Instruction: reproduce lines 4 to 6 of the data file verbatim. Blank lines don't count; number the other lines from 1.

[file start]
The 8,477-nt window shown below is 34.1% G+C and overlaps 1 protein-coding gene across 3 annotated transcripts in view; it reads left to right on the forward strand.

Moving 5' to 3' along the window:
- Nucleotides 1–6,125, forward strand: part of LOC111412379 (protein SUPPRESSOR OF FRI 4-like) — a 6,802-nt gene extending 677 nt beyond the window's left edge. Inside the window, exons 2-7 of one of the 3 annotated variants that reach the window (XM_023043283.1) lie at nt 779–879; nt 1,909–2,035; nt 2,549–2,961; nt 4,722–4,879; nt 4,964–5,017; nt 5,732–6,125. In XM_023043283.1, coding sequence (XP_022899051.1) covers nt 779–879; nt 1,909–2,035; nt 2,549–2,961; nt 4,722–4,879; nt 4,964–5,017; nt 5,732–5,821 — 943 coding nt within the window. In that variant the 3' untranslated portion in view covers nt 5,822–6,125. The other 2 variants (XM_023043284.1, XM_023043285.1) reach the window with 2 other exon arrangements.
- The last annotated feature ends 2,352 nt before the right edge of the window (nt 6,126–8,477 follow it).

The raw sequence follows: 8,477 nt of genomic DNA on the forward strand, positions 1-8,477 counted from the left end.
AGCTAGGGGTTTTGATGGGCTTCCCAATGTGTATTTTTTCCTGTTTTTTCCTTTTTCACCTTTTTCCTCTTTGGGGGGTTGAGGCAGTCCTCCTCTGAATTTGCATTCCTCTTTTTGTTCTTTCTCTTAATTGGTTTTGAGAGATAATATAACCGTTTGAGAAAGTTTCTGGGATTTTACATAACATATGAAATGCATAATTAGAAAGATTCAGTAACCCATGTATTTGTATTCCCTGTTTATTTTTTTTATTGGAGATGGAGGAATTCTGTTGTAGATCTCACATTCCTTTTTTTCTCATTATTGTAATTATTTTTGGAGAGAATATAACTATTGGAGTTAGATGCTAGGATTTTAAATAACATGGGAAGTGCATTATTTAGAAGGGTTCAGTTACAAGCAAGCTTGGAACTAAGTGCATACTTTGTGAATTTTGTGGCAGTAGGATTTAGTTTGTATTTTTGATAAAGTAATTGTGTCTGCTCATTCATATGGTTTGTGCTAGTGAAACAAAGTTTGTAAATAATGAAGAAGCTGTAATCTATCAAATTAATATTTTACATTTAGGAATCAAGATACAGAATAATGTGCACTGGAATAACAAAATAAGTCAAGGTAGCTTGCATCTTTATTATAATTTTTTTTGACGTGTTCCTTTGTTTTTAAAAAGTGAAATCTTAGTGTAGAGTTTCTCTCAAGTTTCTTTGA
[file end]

- The last annotated feature ends 2,352 nt before the right edge of the window (nt 6,126–8,477 follow it).

The raw sequence follows: 8,477 nt of genomic DNA on the forward strand, positions 1-8,477 counted from the left end.
AGCTAGGGGTTTTGATGGGCTTCCCAATGTGTATTTTTTCCTGTTTTTTCCTTTTTCACCTTTTTCCTCTTTGGGGGGTTGAGGCAGTCCTCCTCTGAATTTGCATTCCTCTTTTTGTTCTTTCTCTTAATTGGTTTTGAGAGATAATATAACCGTTTGAGAAAGTTTCTGGGATTTTACATAACATATGAAATGCATAATTAGAAAGATTCAGTAACCCATGTATTTGTATTCCCTGTTTATTTTTTTTATTGGAGATGGAGGAATTCTGTTGTAGATCTCACATTCCTTTTTTTCTCATTATTGTAATTATTTTTGGAGAGAATATAACTATTGGAGTTAGATGCTAGGATTTTAAATAACATGGGAAGTGCATTATTTAGAAGGGTTCAGTTACAAGCAAGCTTGGAACTAAGTGCATACTTTGTGAATTTTGTGGCAGTAGGATTTAGTTTGTATTTTTGATAAAGTAATTGTGTCTGCTCATTCATATGGTTTGTGCTAGTGAAACAAAGTTTGTAAATAATGAAGAAGCTGTAATCTATCAAATTAATATTTTACATTTAGGAATCAAGATACAGAATAATGTGCACTGGAATAACAAAATAAGTCAAGGTAGCTTGCATCTTTATTATAATTTTTTTTGACGTGTTCCTTTGTTTTTAAAAAGTGAAATCTTAGTGTAGAGTTTCTCTCAAGTTTCTTTGA